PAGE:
Ohio recently modified the rule requiring A-1c permit holders to obtain a license as a retail food establishment or a food service operation to qualify for an A-1-A (frequently known colloquially as the "full bar" license), which provides for the sales privileges of wine, mixed beverages, liquor, and other beer, as well as later sale hours. See. Ohio Revised Code. Sec 4303.021.
Although there were many changes in H.B. 674 affecting Ohio craft breweries, the "food truck rule" seems to have had a significant impact industry-wide.
The Ohio revised code now states that in lieu of obtaining a "food permit", an A-1c holder has two alternatives. One option is to serve unopened commercially prepackaged meals and nonalcohol beverages, beer, and intoxicating liquor. The other option is to maintain a schedule with a mobile food service or a mobile retail food establishment (aka, a "food truck"), to serve customers.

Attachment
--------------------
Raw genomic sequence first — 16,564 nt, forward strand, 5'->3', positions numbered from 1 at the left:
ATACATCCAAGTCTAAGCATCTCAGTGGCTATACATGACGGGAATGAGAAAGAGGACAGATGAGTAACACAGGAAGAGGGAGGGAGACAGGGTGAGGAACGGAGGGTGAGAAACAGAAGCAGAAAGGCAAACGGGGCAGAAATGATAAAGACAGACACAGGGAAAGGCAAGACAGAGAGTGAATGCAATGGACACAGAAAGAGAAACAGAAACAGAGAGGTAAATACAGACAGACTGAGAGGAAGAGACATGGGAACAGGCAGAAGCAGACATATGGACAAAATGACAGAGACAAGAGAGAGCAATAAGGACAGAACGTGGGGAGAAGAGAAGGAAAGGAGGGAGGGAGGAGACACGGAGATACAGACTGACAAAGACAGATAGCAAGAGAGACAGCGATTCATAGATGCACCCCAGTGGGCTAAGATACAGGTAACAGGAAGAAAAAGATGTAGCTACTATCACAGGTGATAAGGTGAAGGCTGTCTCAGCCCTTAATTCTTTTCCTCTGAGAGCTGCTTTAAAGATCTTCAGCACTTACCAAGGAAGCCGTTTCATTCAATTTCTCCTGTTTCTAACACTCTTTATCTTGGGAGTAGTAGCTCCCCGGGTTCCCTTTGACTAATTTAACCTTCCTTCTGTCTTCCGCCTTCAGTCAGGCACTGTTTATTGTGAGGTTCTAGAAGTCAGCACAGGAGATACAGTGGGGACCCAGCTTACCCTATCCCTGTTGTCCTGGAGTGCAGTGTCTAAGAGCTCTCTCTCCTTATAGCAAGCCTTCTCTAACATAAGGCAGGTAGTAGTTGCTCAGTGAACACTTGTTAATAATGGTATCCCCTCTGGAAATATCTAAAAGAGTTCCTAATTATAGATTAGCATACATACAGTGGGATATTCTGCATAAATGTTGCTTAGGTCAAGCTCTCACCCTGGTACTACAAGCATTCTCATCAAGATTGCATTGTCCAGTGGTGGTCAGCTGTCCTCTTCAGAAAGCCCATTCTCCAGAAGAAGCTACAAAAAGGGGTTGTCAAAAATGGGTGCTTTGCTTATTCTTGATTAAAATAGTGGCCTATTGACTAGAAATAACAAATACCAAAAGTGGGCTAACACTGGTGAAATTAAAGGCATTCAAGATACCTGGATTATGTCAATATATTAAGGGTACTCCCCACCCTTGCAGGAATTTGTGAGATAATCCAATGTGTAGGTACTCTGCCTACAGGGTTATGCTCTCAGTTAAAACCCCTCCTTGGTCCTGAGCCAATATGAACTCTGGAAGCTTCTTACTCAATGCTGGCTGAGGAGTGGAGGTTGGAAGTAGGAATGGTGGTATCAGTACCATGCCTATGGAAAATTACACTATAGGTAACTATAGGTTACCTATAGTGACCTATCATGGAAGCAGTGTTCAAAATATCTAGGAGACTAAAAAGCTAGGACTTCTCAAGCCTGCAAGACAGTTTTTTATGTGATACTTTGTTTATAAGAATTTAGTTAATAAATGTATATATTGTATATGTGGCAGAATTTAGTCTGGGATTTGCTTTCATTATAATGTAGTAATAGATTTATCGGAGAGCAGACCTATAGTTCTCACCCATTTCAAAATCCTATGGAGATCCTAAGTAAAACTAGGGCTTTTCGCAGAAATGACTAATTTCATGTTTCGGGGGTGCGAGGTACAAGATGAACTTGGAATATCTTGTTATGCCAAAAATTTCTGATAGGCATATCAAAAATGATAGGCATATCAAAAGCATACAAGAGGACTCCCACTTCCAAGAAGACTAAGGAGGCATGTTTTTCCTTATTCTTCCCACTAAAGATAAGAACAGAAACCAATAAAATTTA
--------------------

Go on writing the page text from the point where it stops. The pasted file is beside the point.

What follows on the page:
The code requires the schedule to be in writing and for the duration to be no less than one month. The Ohio Division of Liquor Control recently provided guidance covering this and other updates in H.B. 674.
What does this mean for A-1c permit holders? The revised code circumvents the need to get an additional food license, which can be a hassle for many and a physical impossibility for some, depending on space limitations within their premises.
Don't forget - Ohio craft breweries with only an A-1c permit have not had to determine whether the location is "wet" or "dry" under local option vote. That could change as A-1c permit holders pursue A-1-A permits, which are subject to local option.
If you have questions about adding an A-1-A permit to your A-1c permit, please contact an attorney with Ohio liquor law experience.